Iceland to ease group limits, social distancing rules on June 15

A couple walk beside The church of Akureyri in northern Iceland. Social distancing will be reduced from two metres to one metre on June 15. (Eilís Quinn/Eye on the Arctic)

With the pandemic situation in Iceland steadily improving, the Ministry of Health will start easing several COVID-19 restrictions starting June 15, it said in a news release on Friday. 

Group size limits will increase to 300 people from 150, and social distancing requirements will decrease from two metres to one metre.

At events where people remain seated, like theatres, conferences and religious services, social distancing rules will no longer be applied, as long as everyone is wearing a mask.

Restaurants will also have their opening hours extended by one hour to midnight.

Vaccination campaign continues

The population of Iceland is approximately 364,000 people.

Some 215,000 people in Iceland have received at least one dose of a COVID-19 vaccination so far, and 129,000 people have been fully vaccinated.

“It’s clear that the good results we’re seeing now is thanks to widespread vaccinations in Iceland and individual infection control, although it’s clear the virus is still present in the community, ” said Iceland’s chief epidemiologist Thorolfur Gudnasonin in a memo.

The Hof Cultural and Conference Centre in the city of Akureyri in northern Iceland. Social distancing rules will be lifted for people seated at conferences and entertainment events as long as they are wearing masks. (Eilís Quinn/Eye on the Arctic)

As of Friday, Iceland was reporting 9.3 domestic infections per 100,000 people, up from 7.9  two weeks ago, and 2.2 cases per 100,000 people at the border, compared with 2.7 two weeks ago.

More than 90 per cent of people aged 50 have had at least one vaccination to date, the government said in a news release on Friday. The number of vaccinated people in the under 50 age group stands at 50 per cent, something that needs to be improved, Gudnasonin said. 

“There is still a lack of good herd immunity among younger people, so it’s necessary to proceed slowly with the lifting of domestic infection control measures until a higher proportion of young people have been vaccinated,” the government said. 

COVID-19 regulations and testing will remain in place at the border until July 1.

After that, those who can show vaccination certificates, or proof of a previous COVID-19 infection, will no longer be screened upon arrival. Children will also no longer be tested.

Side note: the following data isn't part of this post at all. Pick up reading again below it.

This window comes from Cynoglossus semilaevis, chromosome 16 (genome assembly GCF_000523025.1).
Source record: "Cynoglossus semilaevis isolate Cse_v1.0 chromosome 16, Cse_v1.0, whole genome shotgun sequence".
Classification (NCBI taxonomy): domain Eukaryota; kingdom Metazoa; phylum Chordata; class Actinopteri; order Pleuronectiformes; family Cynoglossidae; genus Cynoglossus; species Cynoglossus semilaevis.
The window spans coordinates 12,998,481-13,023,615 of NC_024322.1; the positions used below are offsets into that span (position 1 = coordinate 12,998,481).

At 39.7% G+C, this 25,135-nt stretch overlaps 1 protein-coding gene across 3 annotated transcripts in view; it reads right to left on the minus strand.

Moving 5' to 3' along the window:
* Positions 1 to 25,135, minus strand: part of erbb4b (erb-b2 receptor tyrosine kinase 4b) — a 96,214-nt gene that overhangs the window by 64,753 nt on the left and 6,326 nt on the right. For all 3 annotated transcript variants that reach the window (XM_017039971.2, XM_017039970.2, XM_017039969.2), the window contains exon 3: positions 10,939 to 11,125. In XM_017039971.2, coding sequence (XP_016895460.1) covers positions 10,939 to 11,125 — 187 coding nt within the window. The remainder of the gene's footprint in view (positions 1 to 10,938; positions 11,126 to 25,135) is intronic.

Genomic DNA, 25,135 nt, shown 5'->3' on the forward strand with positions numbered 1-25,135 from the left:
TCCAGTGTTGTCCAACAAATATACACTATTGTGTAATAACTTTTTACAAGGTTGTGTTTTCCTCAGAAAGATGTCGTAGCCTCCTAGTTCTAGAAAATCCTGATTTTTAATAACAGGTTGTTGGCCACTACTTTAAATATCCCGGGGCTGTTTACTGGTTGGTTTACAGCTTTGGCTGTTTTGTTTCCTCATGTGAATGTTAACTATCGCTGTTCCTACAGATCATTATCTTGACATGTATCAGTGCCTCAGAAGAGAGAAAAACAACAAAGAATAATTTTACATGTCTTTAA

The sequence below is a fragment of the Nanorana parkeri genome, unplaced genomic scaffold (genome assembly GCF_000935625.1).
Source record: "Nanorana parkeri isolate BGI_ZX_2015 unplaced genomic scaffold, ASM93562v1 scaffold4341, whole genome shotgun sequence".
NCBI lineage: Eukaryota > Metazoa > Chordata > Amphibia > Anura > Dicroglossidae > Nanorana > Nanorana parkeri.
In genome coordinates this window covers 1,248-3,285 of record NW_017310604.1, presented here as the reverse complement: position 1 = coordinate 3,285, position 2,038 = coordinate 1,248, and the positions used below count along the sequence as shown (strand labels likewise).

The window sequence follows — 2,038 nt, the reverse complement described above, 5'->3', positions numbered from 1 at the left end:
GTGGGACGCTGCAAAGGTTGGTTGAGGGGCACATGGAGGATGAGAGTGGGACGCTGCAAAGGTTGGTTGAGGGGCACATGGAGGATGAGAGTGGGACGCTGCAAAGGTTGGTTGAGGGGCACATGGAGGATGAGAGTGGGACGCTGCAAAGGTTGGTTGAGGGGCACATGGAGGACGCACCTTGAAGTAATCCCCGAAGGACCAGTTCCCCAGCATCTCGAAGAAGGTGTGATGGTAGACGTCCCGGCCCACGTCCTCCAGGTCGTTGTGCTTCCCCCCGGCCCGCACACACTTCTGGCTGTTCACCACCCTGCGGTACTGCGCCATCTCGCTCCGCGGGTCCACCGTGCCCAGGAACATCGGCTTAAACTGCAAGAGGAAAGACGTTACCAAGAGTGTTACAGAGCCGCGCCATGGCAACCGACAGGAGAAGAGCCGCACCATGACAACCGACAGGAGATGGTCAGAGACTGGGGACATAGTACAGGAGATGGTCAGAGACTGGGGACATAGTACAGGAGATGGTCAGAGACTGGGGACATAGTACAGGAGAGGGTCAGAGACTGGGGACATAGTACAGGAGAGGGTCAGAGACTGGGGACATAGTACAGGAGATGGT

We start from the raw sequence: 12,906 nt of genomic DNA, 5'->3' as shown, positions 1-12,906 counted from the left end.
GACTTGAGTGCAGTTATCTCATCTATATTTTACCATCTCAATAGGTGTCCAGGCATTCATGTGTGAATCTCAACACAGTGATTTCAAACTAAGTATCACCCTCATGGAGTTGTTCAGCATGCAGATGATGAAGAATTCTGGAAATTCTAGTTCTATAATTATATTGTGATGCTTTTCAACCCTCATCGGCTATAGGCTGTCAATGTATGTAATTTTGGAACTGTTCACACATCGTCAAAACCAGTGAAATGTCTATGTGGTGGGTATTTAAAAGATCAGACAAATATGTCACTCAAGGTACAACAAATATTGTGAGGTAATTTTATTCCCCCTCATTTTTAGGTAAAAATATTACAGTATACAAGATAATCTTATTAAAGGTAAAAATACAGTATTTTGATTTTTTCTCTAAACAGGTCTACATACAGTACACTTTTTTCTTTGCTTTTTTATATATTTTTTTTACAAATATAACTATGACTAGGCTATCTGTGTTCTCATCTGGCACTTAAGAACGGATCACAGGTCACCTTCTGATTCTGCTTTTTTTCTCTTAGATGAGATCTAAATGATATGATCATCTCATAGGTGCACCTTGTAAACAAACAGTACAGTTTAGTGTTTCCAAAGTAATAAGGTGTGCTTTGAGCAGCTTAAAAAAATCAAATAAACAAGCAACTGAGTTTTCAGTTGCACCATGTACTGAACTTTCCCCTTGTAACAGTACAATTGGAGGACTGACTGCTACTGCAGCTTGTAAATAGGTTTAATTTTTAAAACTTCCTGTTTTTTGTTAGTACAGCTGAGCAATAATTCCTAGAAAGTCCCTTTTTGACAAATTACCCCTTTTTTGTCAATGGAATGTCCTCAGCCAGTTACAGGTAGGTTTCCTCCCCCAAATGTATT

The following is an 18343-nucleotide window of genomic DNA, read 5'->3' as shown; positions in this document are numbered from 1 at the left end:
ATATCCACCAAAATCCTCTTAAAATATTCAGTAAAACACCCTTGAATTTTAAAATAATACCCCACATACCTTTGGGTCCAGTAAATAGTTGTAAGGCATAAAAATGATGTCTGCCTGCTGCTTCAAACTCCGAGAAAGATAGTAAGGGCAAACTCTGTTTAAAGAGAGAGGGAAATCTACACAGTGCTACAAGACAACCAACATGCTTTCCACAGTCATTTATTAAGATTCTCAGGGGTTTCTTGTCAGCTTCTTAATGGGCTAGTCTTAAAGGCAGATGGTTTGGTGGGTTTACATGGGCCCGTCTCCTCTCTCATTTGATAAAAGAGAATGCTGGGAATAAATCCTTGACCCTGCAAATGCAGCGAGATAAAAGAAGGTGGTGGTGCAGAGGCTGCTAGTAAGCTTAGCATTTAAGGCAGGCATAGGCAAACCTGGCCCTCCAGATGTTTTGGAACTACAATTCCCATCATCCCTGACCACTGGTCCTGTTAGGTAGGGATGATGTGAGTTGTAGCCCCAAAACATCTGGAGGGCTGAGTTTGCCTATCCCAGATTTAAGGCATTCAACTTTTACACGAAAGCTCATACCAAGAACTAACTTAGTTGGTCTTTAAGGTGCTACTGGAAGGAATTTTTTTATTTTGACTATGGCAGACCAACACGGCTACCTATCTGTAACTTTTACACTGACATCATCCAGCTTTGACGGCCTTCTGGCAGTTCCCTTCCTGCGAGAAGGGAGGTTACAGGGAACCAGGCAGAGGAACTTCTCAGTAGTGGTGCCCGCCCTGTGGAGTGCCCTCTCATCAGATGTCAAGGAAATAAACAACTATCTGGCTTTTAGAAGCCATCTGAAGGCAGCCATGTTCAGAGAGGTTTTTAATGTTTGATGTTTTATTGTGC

Write to Eilís Quinn at eilis.quinn(at)cbc.ca 

Related stories from around the North:

Canada: Indigenous northerners less likely to be vaccinated, more likely to be hesitant: survey, CBC News

Finland: Finland implements mandatory COVID-19 testing at all Lapland border crossings, Yle News

Norway: Norwegians with holiday homes in Sweden lose court case, Radio Sweden

Sweden:  At least 16,000 in Sweden have long COVID, Radio Sweden

Eilís Quinn, Eye on the Arctic

Eilís Quinn is an award-winning journalist and manages Radio Canada International’s Eye on the Arctic news cooperation project. Eilís has reported from the Arctic regions of all eight circumpolar countries and has produced numerous documentary and multimedia series about climate change and the issues facing Indigenous peoples in the North.

Her investigative report "Death in the Arctic: A community grieves, a father fights for change," about the murder of Robert Adams, a 19-year-old Inuk man from Arctic Quebec, received the silver medal for “Best Investigative Article or Series” at the 2019 Canadian Online Publishing Awards. The project also received an honourable mention for excellence in reporting on trauma at the 2019 Dart Awards in New York City.

Her report “The Arctic Railway: Building a future or destroying an culture?” on the impact a multi-billion euro infrastructure project would have on Indigenous communities in Arctic Europe was a finalist at the 2019 Canadian Association of Journalists award in the online investigative category.

Her multimedia project on the health challenges in the Canadian Arctic, "Bridging the Divide," was a finalist at the 2012 Webby Awards.

Her work on climate change in the Arctic has also been featured on the TV science program Découverte, as well as Le Téléjournal, the French-Language CBC’s flagship news cast.

Eilís has worked for media organizations in Canada and the United States and as a TV host for the Discovery/BBC Worldwide series "Best in China."

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